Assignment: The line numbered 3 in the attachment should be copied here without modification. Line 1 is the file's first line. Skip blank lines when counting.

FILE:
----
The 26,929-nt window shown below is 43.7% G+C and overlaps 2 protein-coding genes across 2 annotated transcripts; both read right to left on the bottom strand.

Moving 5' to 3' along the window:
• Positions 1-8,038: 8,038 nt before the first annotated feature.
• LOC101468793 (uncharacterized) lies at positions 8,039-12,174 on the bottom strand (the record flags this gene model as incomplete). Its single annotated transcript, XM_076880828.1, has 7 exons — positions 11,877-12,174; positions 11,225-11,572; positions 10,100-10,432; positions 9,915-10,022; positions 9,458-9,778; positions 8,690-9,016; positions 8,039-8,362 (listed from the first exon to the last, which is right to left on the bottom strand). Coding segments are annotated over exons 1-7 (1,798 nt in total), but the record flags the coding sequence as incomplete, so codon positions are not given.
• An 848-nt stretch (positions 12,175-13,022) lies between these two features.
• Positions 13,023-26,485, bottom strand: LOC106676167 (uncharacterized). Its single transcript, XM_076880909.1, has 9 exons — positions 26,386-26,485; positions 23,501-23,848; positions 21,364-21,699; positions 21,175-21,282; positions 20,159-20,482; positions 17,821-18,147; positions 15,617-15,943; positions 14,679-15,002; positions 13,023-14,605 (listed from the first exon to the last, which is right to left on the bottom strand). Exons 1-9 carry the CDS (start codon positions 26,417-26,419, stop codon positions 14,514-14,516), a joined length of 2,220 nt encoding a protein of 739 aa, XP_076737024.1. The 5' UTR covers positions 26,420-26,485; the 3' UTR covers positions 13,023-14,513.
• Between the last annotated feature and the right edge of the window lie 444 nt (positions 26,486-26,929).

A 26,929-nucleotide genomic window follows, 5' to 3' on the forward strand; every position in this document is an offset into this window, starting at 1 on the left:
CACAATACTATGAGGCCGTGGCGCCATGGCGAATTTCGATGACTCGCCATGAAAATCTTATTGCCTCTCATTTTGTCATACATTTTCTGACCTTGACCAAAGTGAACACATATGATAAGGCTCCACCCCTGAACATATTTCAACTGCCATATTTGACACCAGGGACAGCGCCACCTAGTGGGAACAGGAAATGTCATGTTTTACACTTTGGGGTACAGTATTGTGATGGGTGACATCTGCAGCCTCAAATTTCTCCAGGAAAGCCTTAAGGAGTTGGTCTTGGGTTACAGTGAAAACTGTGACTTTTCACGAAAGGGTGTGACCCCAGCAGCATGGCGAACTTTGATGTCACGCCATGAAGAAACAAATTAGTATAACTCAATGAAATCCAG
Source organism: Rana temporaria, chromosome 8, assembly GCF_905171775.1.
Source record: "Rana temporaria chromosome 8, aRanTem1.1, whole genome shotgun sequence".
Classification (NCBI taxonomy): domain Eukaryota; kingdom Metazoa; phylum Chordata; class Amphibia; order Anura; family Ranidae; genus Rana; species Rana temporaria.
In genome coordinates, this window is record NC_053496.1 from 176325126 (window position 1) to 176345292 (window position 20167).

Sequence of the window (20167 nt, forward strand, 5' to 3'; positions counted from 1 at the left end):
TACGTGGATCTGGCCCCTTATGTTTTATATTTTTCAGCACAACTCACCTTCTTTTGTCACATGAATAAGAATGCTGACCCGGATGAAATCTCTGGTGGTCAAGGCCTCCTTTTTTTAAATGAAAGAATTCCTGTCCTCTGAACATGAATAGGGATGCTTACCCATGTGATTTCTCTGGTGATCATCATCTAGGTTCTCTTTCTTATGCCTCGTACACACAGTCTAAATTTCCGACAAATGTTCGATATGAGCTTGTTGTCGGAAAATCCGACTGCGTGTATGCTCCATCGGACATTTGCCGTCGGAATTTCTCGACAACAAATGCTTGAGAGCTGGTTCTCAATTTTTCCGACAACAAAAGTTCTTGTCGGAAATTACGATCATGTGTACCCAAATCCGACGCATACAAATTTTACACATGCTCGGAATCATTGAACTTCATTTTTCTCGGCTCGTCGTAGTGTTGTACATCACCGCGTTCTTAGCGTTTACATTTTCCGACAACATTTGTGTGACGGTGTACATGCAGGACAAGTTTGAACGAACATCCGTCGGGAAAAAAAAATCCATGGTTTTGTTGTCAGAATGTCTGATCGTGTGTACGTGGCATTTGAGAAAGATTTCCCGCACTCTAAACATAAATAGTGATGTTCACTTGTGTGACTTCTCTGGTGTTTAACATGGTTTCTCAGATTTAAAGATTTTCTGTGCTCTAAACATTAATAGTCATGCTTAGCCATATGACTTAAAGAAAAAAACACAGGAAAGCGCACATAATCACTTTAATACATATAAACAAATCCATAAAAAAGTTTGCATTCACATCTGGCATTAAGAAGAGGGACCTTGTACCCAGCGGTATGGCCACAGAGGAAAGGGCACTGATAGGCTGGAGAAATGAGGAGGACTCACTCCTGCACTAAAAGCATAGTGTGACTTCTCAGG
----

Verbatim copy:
• Positions 1-8,038: 8,038 nt before the first annotated feature.